A package showed up on my doorstep on Saturday afternoon. mmmmmm



Excellent... this install would fit in nicely with my planned Sunday afternoon activity to do a thorough wash of the car.

After a quick review of the online install instructions and videos, I cracked the hood open (don't mind the dust, I did a full clean of the engine bay later that afternoon).



The H8 bulb to be replaced is located behind a screw-on plastic shield attached to the headlight housing.



With the cover removed, you can see the bulb connector that needs to be removed before you can twist the original bulb out of the housing.



Here's the original bulb. Note the three tabs that need to align in order to slot it into the headlight housing.



The LUX H8 bulbs have the same tabs. That's the only similarity with the original bulbs... these things look the business!



This is where things get a bit tricky... mostly due to the limited spacing and the fact that you need to find a place to stow the module that comes with each bulb. I found it easier to first work the module into the headlight housing as suggested.



And then twist in the new bulb and carefully push the wiring into the housing to secure it all in place.



Put the cover back on, repeat for the other side... and that was it. Access on the driver side was even tighter.

What a massive difference in look and light output... the photos don't do it justice.

Before:



After:



I think it really helps modernize the look of the car and aligns the front lights with the very cool striped LED tail lamps that the LCI E60s had.

All in all a pretty easy and satisfying install.

 

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I've tried all the LED stuff and will only stick with HID in the angel eyes. VERY bright...no LED kit can match. Some complain about the rings yellowing from the heat....mine never have. My kit has a resistor built in so maybe it helps?
 

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Discussion Starter #35
I've tried all the LED stuff and will only stick with HID in the angel eyes. VERY bright...no LED kit can match. Some complain about the rings yellowing from the heat....mine never have. My kit has a resistor built in so maybe it helps?
That's a reasonable option, but I wanted something that was tried and tested as well as plug and play.

Post up a picture of your HID solution... would love to see what it looks like.
 

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Discussion Starter #38
It's been a little while since I've posted an update, but the set of planned mods to the vehicle have slowed down as I've been spending time driving the car and getting more acquainted with it. Gas mileage aside (which was not a surprise), this car has been phenomenal as a 3 times a week daily driver to work.

I'm loving the split personality, opting to stay at 400hp and with EDC in comfort for my morning commute, and then choosing to press that Hyde-inducing "M" button in the evening on the way home. I usually end up staying late at work most nights, so the roads have largely emptied out by the time I leave... letting me play with the increased HP as I take the "longer way" back. I am blessed with a route home that takes me up a phenomenal mountain road, a perfect hill climb with both long sweepers and tight (often reducing radius) turns.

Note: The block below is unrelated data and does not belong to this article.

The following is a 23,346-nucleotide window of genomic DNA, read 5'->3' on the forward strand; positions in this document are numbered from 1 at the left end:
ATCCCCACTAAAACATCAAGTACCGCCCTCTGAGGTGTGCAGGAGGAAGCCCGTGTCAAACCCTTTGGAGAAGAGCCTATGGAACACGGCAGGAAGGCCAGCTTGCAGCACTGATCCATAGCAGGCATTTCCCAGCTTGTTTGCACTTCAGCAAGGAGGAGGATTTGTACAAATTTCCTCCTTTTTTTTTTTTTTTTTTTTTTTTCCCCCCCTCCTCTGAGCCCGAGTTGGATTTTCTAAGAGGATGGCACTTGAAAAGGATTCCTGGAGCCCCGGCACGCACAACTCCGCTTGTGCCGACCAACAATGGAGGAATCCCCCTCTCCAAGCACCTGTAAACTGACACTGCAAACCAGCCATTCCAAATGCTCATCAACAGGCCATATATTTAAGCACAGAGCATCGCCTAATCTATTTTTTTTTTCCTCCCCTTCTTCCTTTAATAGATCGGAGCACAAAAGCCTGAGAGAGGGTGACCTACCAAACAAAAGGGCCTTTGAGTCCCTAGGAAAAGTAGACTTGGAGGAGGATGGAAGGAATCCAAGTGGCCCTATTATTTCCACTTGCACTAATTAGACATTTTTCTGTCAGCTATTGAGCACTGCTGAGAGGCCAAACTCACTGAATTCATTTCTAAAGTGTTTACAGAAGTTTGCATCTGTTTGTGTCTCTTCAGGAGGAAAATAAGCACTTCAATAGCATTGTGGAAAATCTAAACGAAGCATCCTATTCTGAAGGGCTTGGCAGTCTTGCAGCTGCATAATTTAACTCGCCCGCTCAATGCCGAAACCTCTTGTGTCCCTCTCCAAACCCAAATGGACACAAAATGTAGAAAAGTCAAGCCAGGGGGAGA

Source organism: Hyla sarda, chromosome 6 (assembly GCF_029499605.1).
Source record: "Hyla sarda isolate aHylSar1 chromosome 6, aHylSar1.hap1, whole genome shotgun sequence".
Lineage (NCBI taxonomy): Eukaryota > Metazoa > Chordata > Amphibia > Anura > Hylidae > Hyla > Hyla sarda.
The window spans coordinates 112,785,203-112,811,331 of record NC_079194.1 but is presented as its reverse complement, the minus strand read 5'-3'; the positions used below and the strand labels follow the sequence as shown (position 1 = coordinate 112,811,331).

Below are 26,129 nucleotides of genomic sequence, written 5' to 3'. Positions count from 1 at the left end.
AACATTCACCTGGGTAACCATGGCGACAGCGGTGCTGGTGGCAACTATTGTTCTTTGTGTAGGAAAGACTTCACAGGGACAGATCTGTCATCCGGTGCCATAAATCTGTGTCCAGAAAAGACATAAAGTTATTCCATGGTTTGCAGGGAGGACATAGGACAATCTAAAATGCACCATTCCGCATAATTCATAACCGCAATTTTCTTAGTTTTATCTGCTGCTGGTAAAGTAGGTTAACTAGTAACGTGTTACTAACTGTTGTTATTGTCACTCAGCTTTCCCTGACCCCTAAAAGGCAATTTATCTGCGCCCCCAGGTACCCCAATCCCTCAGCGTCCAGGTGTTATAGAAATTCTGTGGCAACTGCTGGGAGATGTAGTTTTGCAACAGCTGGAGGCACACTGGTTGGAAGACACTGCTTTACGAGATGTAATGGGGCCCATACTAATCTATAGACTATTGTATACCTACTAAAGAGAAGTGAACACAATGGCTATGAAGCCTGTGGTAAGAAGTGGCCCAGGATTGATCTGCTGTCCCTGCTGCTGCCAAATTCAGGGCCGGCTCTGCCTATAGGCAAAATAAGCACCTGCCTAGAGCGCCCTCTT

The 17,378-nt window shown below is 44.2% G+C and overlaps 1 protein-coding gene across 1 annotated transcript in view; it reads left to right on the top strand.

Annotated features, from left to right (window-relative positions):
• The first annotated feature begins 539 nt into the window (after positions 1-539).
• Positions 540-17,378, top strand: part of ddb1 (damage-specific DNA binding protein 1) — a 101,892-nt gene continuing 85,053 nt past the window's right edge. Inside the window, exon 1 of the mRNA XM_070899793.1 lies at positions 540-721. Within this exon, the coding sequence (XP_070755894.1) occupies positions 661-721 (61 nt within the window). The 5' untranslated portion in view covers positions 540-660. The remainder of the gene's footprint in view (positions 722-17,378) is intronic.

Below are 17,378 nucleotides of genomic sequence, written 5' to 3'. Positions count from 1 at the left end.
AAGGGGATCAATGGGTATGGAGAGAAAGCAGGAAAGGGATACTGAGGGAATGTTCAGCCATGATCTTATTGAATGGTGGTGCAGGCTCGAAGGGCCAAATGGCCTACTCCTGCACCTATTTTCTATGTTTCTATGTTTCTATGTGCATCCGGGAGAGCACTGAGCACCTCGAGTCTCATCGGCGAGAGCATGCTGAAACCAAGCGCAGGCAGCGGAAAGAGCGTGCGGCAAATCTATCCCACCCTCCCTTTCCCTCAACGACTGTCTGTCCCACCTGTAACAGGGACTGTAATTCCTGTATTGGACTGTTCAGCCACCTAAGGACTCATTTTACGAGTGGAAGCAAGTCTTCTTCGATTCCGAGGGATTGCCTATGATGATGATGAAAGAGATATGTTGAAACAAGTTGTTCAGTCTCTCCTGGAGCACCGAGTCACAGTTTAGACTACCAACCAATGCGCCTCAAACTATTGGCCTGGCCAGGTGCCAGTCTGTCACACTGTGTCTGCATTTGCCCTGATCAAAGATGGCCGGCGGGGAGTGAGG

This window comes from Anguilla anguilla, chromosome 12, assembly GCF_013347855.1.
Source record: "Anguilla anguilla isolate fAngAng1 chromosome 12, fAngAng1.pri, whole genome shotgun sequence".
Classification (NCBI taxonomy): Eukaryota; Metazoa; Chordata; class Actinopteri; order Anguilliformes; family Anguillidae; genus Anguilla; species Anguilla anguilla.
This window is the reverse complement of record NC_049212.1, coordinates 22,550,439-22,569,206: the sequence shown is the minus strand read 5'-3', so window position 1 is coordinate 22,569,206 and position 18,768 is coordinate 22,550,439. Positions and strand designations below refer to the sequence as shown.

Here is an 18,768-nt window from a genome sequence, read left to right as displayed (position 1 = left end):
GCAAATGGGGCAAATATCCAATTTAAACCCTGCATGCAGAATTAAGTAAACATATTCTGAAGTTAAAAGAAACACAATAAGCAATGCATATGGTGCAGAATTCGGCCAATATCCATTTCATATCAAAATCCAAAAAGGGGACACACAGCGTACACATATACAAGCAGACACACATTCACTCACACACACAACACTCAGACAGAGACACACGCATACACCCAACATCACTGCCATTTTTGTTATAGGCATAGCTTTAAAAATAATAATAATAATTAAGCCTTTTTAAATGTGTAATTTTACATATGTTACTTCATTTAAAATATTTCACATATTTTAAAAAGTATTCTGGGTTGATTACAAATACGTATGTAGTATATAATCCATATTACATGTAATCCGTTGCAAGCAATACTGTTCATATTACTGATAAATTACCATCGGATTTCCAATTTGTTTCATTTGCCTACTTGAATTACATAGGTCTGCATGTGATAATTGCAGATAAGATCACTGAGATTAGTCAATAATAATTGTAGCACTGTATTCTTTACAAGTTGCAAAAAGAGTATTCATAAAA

This may sound strange, but I love driving cars uphill. You get greater front wheel traction as the the road rises up to meet you, leading to a much more positive turn-in. Additionally, you get more of an opportunity to wring out the engine, making it a much more satisfying drive for cars that are defined by their engines.

I've driven my share of sports cars up this road, and the M5 is right up their with some of my favorite vehicles to drive on this road. What it gives up in nimbleness, it more than makes up with that glorious engine. What a beast!

On one particular night, I had an opportunity to follow a GT3 RS part way up the the mountain. It wasn't a fair fight, but I had fun keeping him from getting too far away. Got the a thumbs up at the top of the hill, and we parted ways. Few 4000lb 4-door sedans would get that level of respect. :cheers:
 

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Discussion Starter #39
I forgot to note that I have made one small mod over the last few weeks. I replaced the fading black Start/Stop button with an aftermarket red one I picked up on Amazon. I love the new look!

It's a trivial change that took no more than 10 minutes to do.

I covered the area around the button with painters tape to protect the surface, and used a flat plastic tool to gently pry out the switch module. It's held in with a clip pictured below.



Unclip the switch from the wire by pressing in the locking mechanism on both sides.



You can then gently pull off the silver bezel using a plastic tool, and you can get a good view of the button cover. In this case you can see the fading/discoloration in the center that's been bothering me since I bought the car.



You can then gently pry off the switch cover and press on the new one. Everything clips back together and then it's time to crack open a beer and enjoy the new look. ;)







It also still lights up (whew!).



Overall, despite the relatively low cost, the part seems of decent quality. We'll see how it holds up...